Located in modern day Denizli, Turkey, "Hades' Gate" — named after the Roman god of the underworld — was believed to be a passage into the underworld by the ancient Greeks. Tales claimed people would drop down dead when they entered the mysterious Roman-Greco stone grotto in the ruins of Hierapolis.
The new study, published in the journal Archaeological and Anthropological Sciences, explains that the cave sits above the Badadag fault line, meaning toxic gases would have escaped the Earth's crust and filled the grotto. Even today the ancient ruins still emit highly concentrated levels of carbon dioxide that can be lethal to small animals.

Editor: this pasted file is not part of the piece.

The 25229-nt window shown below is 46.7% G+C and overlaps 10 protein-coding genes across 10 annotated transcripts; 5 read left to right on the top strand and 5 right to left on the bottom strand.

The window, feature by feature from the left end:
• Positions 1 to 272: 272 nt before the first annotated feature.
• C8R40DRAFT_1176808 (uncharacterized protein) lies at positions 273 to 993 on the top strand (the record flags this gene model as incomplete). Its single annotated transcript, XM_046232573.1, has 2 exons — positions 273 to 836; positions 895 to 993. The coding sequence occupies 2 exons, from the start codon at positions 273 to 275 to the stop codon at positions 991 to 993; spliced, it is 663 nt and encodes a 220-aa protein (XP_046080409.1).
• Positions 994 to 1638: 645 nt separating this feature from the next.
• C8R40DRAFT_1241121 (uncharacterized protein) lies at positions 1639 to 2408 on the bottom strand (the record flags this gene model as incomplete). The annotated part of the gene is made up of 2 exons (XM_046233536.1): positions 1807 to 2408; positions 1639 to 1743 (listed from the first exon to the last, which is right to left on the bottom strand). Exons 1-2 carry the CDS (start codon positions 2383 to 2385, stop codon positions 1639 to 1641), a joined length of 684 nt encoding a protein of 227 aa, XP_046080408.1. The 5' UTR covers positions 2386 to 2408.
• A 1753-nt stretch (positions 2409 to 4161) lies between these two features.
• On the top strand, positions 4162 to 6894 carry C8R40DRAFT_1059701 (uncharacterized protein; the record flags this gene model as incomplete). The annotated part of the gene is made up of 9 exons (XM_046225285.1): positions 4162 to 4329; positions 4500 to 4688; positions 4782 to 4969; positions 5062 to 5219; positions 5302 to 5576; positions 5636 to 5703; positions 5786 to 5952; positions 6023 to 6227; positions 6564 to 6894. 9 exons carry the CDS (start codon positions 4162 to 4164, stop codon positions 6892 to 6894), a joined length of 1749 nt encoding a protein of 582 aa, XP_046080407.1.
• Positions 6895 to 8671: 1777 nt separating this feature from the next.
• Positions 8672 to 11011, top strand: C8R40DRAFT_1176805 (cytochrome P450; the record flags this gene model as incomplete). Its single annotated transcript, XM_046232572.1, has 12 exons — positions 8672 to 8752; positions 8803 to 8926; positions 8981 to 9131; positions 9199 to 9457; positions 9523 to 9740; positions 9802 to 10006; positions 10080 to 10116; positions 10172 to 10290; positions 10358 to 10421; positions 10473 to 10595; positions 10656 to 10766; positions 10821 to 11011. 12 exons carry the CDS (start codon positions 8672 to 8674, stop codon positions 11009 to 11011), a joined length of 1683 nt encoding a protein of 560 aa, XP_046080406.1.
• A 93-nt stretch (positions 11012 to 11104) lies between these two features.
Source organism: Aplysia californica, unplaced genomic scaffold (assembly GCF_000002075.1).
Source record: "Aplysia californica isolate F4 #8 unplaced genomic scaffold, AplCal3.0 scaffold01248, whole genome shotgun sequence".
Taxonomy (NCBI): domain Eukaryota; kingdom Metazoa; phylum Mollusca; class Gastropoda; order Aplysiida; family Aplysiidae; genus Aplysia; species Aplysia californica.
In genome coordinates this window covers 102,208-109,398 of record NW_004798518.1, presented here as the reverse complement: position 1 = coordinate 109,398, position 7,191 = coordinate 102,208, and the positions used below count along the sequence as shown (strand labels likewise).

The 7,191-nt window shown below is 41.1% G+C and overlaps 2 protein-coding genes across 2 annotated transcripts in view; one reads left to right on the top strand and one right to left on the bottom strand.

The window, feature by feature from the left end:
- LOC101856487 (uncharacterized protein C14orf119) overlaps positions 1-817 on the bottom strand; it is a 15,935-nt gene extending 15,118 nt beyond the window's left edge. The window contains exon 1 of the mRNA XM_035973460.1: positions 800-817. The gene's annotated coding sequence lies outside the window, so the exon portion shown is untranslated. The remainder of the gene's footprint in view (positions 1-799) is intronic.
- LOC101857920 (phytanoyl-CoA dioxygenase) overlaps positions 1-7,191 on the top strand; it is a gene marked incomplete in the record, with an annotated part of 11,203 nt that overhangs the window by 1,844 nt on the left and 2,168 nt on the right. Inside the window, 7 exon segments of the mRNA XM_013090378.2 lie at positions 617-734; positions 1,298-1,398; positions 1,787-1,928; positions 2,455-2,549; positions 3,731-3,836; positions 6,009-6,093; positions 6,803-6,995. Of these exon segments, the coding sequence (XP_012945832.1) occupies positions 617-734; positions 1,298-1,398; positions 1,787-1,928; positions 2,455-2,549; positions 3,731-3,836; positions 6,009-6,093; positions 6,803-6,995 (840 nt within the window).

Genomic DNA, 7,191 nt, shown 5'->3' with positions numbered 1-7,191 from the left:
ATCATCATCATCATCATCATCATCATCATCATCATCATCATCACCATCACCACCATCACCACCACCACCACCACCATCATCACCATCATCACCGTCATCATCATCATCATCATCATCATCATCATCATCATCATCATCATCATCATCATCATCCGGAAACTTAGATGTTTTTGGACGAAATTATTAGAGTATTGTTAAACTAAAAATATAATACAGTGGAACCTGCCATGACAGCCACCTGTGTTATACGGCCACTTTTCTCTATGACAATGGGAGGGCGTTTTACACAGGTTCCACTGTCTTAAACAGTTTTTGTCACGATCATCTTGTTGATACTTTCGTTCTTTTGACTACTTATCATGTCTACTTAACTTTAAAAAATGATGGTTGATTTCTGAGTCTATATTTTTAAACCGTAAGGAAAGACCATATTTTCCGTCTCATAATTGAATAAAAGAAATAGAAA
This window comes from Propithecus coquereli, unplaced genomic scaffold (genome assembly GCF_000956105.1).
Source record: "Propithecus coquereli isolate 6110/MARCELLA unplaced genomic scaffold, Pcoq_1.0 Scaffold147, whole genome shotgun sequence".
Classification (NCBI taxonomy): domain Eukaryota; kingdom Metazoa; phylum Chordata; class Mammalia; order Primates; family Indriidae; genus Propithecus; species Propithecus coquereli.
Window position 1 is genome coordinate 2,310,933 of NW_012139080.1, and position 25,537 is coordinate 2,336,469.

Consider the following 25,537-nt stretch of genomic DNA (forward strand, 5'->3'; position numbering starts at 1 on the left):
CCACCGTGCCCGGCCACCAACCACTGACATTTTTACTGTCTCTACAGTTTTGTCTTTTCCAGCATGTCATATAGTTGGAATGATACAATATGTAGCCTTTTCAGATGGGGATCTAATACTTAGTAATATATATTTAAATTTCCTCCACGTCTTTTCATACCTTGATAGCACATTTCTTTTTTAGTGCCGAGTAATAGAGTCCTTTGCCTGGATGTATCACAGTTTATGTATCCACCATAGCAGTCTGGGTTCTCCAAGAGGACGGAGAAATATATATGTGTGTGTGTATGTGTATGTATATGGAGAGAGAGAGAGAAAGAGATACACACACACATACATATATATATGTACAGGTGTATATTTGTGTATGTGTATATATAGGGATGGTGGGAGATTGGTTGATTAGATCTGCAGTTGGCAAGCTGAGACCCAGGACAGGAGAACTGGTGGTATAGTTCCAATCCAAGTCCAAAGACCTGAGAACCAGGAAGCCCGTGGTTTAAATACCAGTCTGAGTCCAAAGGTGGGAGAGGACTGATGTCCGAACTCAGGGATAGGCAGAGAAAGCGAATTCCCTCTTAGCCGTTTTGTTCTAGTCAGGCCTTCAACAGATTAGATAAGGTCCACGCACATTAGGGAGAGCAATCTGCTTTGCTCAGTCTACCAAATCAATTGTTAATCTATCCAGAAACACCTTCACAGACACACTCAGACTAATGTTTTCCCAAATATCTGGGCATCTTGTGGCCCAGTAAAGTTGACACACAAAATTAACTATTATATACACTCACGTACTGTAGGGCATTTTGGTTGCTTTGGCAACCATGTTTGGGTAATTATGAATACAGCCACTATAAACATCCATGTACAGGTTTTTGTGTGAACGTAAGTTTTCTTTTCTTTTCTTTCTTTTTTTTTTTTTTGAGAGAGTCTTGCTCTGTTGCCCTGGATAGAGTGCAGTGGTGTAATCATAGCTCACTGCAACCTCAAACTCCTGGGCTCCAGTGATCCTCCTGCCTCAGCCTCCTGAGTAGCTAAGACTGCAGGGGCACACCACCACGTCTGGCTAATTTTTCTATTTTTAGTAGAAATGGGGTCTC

"In a grotto below the temple of Pluto, CO2 was found to be at deadly concentrations of up to 91%," the study said, "Astonishingly, these vapuors are still emitted in concentrations that nowadays kill insects, birds and mammals."
Ancient Greeks believed the grotto was filled with the deadly breath of Hades, who was the brother of Zeus, the god of the sky, and was given the duty of looking after the dead and ruling the underworld.